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Must see locations, events and places to travel and enjoy in the Republic of Ireland.
Must see locations, events and places to travel and enjoy in the Republic of Ireland.
Connemara is difficult to pinpoint: it is not a town or a valley, but a ruggedly poetic area of Galway, a part of Ireland known for its romantic landscape. Making up the western third of County Galway, Connemara was once part of the biggest private estate in Ireland.
Wild, lonely, and for the most part uninhabited, its peat bogs and rocky coasts conjure up Yeats’s vision of “a terrible beauty,” and are a main reason why so many artists and poets are drawn to this country (and this county).
The immensely scenic Sky Road is one of Western Ireland’s most delightful (and less- trafficked) drives, a steep and narrow one-lane corniche that twists and turns along the coastline to offer glimpses of the Twelve Bens, a dozen sharp—often mist-enshrouded—gray peaks, culminating at 2,388 feet. This is the untamed heart of the Connemara National Park, 3,800 acres of heaths, grasslands, and some of Ireland’s best hiking trails. Herds of red deer and Connemara ponies, the only horse breed native to Ireland, can sometimes be glimpsed roaming the park.
Within sight of the Twelve Bens and near the entrance to the park is Rosleague Manor, a wonderful supplement to the Connemara experience. Owned and run by the brother-and-sister team of Paddy and Anne Foyle, the two-story Regency home draws anglers who come for the excellent salmon, trout, and sea fishing. Everyone else comes for the comfortable country-house living and Paddy’s renowned dinners of seafood and home-grown vegetables that epitomize the spirit of Connemara.
A trip through the singular beauty of Connemara comes to a perfect conclusion at Cashel House, a gracious country estate with its own handsomely stocked pony stud farm and stables. Idyllic paths meander past the estate’s award-winning gardens and through 50 stream-crossed acres of rolling hills, shaded woodland, even a small private beach.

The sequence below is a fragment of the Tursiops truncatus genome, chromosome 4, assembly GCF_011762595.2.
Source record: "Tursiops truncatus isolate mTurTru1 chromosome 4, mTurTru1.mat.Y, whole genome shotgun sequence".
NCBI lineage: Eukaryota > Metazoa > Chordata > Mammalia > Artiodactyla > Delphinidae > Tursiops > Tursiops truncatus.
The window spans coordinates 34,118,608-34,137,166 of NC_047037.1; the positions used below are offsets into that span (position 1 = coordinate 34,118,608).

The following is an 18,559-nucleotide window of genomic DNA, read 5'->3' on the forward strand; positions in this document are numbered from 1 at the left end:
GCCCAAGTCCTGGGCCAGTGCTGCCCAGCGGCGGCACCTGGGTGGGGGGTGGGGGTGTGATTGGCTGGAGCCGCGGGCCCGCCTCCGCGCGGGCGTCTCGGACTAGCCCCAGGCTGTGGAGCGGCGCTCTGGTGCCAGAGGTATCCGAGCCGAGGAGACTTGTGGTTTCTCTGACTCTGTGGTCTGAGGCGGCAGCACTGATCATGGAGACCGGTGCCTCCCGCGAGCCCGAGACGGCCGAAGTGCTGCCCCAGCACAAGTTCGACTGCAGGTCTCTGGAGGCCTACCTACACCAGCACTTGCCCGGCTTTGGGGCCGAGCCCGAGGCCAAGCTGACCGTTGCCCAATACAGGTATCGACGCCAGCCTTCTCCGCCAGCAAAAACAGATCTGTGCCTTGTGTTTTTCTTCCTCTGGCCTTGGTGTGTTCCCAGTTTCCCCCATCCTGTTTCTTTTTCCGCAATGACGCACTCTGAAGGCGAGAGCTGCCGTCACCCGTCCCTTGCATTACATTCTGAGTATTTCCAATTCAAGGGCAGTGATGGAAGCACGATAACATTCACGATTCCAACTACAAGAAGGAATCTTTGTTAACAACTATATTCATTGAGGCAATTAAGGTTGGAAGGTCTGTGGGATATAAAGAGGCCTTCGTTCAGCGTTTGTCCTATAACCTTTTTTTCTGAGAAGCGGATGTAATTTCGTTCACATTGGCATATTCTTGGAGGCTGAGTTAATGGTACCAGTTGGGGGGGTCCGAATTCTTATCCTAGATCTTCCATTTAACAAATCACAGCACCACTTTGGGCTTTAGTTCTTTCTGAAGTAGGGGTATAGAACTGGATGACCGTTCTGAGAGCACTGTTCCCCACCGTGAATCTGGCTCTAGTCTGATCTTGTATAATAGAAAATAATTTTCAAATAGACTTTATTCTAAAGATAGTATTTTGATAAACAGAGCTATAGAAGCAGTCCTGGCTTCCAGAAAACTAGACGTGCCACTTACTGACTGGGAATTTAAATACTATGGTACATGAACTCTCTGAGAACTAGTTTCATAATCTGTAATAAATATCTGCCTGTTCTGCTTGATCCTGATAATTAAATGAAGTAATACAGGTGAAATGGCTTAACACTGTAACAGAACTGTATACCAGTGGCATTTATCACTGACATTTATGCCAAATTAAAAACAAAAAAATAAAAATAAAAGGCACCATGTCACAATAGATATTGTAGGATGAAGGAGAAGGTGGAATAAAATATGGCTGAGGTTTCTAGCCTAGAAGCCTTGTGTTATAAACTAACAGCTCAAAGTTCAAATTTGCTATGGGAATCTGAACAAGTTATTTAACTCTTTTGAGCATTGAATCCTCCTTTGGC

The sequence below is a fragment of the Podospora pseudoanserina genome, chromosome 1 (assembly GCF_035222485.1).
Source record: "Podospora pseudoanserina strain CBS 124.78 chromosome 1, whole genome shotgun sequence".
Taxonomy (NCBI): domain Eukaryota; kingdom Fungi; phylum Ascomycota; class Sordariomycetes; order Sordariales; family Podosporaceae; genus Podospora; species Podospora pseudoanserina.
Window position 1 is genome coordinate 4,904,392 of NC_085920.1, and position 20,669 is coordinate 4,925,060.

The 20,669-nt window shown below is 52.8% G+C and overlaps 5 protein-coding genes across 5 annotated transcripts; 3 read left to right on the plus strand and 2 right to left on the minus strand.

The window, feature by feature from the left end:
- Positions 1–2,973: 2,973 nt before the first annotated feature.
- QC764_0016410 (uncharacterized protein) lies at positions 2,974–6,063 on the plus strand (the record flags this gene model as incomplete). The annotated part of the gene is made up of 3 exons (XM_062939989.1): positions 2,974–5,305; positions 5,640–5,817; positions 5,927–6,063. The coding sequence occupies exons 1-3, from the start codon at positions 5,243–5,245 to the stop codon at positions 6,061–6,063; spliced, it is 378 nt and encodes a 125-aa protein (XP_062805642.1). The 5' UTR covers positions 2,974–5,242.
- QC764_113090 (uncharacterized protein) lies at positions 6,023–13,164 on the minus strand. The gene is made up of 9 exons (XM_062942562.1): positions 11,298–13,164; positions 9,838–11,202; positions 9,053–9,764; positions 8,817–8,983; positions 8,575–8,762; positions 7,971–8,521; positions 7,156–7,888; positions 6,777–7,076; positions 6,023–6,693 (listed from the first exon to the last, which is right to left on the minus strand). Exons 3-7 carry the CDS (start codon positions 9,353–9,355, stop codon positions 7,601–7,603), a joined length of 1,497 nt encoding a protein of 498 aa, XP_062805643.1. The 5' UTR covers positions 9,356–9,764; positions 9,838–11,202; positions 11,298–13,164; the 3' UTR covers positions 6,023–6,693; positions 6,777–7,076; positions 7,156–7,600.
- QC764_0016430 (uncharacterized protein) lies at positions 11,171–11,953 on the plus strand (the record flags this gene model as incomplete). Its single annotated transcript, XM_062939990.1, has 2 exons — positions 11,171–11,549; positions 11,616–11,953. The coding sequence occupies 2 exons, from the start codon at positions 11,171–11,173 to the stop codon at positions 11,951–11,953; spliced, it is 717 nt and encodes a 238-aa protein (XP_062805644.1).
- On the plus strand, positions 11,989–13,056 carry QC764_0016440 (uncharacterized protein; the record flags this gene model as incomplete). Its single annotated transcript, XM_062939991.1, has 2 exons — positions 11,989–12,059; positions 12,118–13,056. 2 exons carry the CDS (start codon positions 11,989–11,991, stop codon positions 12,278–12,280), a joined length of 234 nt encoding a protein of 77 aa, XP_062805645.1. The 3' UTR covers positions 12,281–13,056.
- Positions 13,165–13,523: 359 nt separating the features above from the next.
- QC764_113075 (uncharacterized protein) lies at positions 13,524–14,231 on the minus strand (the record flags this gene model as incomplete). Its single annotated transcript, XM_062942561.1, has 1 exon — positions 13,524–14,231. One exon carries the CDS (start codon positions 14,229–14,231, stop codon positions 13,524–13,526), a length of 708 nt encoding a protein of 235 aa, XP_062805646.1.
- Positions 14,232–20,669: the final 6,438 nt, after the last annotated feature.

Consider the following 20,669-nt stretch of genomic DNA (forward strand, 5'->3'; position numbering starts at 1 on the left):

No sooner did owners Dermot and Kay McEvilly purchase the 19th-century country house in 1968 than it achieved fame as the vacation spot of choice of President and Madame de Gaulle. So enchanted were they by the grounds, the hospitality of the McEvillys, and the little-promoted wonders of Connemara’s natural beauty that they proposed to retire in this western region of Ireland.
The conservatory-style dining room is the relaxed setting for sophisticated but unpretentious meals showcasing the fresh bounty of Connemara’s lakes, hills, and coastal waters. Choose from dozing in front of peat fires; an afternoon of tennis, biking, or boating; or the glory of getting lost in a good book, topped off with wonderful dining.
With an ever-dwindling population (now about 1,500), the trio of windblown Aran Islands off Ireland’s western coast is a pocket-sized window onto the hardscrabble life of centuries past. “Three stepping stones out of Europe” wrote poet Seamus Heaney, describing the stark scenario. Pony-drawn carts still outnumber cars here and English is spoken only to the few visitors who come for the moody, heart-stopping beauty that can be interpreted either as starkly romantic or monotonously bleak.
Against all odds, the islanders have made do with the harsh elements—most notably on Inishmore, the largest island, which is nearly devoid of vegetation. Immortalized a century ago by Dublin-born playwright J. M. Synge (who set his play Riders to the Sea here), the Aran Islands represent, in Synge’s words, “Ireland at its most exotic, colorful, and traditional. The weather often keeps everybody, visitors and residents alike, locked away in the pubs” where the murmur of Irish Gaelic (once steadily vanishing—before a recent revival—save in isolated outposts such as this) and the telling of tall tales will linger on in one’s memories long after the return to terra firma.
A visit to the haunting ruins of the 11-acre Dun Aengus, a 4,000-year-old megalithic cliff fort, is a highlight for those who want to be alone with their thoughts and the haunting cries of wheeling seagulls. The islands, long known for their heavy homespun and handmade knits (“Irish” sweaters are called “Aran” sweaters in Ireland; each family knitted a distinctive pattern so that if a family member drowned at sea, the body could be identified by its sweater), are a place of idle hours and daylong bike rides.
Robert Flaherty, the American director of poetic documentaries, made Man from Aran here in 1934; it is often shown on the island. The smaller islands, Inishmaan and Inisheer, promise almost complete isolation with but a handful of ancient fortresses, churches, rooms for rent, and a couple of simple museums to visit.